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Operations: Sacrospinous fixation

Insurance code: P2450

Introduction: This information is written by John Fairbank and is provided for the benefit of his patients. Additional information will be given during consultation in the clinic and during the pre-operative discussion. It is not appropriate for all surgeons’ individual practice or for all patients.

Purpose of operation: Sacrospinous fixation is a type of vaginal repair operation which attaches the top of the vagina to a strong ligament providing elevation and a long term repair for certain types of prolapse.

Description of procedure: The posterior wall of the vagina is opened. The sacrospinous ligament is identified by direct vision or by palpation. Any separate hernias are identified and corrected. Two strong sutures (PDS) are inserted through the vaginal skin and through the ligament in such a way that they are fixed at one end and free running at the other. The vaginal skin is repaired with stitch material and the PDS sutures are then pulled to lift the vagina until it is held against the sacrospinous ligament. A vaginal pack is inserted to prevent bruising and a catheter is left in the bladder to allow drainage for 24-48 hours.

Anaesthetic: This operation can be carried out under either a general anaesthetic or with a spinal anaesthetic that uses local anaesthetic and a slight sedative.

Length of stay: The length of stay depends on post-operative recovery but four nights stay would be typical.

Potential complications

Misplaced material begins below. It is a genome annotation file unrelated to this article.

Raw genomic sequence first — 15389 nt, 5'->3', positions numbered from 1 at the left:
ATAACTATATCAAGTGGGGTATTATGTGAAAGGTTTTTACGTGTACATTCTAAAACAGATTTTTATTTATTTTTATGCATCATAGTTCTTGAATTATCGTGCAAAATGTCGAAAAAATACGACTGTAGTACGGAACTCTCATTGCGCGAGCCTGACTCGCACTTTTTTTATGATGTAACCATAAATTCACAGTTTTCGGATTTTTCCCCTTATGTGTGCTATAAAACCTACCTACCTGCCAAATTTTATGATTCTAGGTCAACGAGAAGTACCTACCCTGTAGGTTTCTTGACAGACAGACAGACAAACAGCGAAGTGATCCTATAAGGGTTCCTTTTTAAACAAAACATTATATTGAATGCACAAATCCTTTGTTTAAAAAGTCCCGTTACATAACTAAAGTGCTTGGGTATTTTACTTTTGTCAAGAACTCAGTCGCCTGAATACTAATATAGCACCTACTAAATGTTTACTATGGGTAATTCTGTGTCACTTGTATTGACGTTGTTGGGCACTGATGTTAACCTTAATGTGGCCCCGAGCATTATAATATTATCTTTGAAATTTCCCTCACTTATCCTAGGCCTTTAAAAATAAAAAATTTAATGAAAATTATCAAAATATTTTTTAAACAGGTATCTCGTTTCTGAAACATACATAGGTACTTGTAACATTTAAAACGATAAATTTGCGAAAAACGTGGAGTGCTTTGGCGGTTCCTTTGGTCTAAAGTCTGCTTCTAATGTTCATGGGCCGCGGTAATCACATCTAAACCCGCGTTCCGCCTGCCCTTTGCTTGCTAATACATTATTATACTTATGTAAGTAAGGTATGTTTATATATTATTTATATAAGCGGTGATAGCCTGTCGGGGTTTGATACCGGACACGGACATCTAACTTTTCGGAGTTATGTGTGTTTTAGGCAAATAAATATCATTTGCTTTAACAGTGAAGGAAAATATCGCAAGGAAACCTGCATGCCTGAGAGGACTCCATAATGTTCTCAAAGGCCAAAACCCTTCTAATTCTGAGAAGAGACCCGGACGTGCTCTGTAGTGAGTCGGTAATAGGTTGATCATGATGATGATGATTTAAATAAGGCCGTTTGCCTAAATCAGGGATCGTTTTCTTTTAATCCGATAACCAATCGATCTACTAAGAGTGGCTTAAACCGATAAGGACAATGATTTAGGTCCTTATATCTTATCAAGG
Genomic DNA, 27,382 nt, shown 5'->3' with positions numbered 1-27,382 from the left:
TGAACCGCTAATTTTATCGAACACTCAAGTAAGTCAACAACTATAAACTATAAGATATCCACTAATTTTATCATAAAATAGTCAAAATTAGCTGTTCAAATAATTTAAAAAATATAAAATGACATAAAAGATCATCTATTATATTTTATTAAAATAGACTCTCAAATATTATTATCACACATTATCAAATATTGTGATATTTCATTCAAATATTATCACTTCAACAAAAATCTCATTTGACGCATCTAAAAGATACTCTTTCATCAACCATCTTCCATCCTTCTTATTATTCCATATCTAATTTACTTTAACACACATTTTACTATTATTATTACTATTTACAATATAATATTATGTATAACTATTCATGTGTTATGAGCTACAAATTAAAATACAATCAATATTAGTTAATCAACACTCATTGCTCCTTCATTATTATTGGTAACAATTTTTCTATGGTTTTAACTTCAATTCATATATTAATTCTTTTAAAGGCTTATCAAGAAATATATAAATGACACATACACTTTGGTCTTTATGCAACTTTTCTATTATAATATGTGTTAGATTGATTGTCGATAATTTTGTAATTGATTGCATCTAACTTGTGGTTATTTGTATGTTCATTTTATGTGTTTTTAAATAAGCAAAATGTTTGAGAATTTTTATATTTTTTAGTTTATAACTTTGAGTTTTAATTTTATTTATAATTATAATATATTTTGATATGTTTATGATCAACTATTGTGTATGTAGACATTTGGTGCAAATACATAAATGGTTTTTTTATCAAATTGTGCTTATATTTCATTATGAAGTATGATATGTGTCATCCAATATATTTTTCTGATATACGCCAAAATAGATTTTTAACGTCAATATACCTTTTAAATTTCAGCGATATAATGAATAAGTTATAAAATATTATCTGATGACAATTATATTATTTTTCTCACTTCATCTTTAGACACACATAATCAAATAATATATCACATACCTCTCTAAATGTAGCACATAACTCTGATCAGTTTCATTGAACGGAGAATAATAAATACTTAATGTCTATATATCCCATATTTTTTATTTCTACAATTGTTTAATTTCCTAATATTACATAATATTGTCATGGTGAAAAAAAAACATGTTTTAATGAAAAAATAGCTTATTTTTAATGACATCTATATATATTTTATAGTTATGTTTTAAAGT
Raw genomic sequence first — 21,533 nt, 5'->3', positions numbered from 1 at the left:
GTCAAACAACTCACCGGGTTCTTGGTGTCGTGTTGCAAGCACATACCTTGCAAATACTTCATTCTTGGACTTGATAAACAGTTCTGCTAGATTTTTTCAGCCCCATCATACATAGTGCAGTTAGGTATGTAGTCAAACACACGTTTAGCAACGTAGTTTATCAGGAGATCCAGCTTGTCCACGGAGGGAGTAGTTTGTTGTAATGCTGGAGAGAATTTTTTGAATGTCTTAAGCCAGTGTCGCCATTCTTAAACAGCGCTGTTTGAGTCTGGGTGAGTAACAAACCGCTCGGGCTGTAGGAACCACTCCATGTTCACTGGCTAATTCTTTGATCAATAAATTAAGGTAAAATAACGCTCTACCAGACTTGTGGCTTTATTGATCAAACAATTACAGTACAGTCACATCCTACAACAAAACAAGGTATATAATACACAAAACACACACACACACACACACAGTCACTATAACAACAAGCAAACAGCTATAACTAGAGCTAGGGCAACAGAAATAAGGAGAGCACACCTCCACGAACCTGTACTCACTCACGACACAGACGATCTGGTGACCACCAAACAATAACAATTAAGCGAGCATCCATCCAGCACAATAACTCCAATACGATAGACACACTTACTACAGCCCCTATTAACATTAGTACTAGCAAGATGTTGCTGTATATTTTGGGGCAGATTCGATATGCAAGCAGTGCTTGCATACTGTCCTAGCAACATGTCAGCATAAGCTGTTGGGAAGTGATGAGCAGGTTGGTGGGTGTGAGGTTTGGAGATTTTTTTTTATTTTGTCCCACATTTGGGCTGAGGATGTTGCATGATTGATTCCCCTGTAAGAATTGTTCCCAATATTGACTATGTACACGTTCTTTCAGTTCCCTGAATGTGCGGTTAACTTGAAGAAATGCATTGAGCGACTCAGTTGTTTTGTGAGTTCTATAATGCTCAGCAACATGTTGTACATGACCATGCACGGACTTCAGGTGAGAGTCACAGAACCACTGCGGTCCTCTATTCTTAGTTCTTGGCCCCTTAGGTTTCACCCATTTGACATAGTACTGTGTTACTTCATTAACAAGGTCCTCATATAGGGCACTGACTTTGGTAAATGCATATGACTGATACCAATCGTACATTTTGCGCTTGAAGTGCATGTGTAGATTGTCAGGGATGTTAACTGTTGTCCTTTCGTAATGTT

Complications at the time of surgery include peri-operative bleeding, and damage to structures such as bladder and bowel. These complications are rare but require corrective surgery immediately or as soon as a problem is recognised. Venous thrombosis (DVT) can follow any pelvic surgery. Stockings are therefore worn and heparin injections given each day to reduce the risk. Early mobilisation and early discharge from hospital reduce the risk of thrombosis. Infection in the vaginal skin is common because of proximity to the bowel and anti-biotics are given at the time of surgery to reduce risk of infection. If offensive discharge, increasing pain or unusual bleeding are noted during the post-operative phase a course of anti-biotics may be necessary. Elevating and straightening the vagina also straightens the urethra which may allow urine to flow easier. This will often correct bladder outflow obstruction but can sometimes lead to incontinence. If this happens a second day case procedure is required once the vaginal skin has healed to regain full continence. The PDS sutures used for this repair take about 9 weeks to dissolve and since they are sharp it is usually sensible to avoid intercourse until they have dissolved.

Post-operative consultation
A routine appointment is normally booked for six weeks to ensure the vagina is well healed although other appointments may be necessary to ensure the post-operative course goes smoothly.

Other considerations
Sex is best avoided until the skin has healed and sutures have dissolved. This may take up to nine weeks. Heavy lifting is best avoided for three months to prevent stitches giving way but light lifting is not a problem. Driving short distances is practical once comfortable and strong sedative pain killers are no longer being taken.

Relevant websites

Information on the surgical repair of prolapse.


Information on some issues related to vaginal prolapse repair surgery.


A good description of the operation with a picture.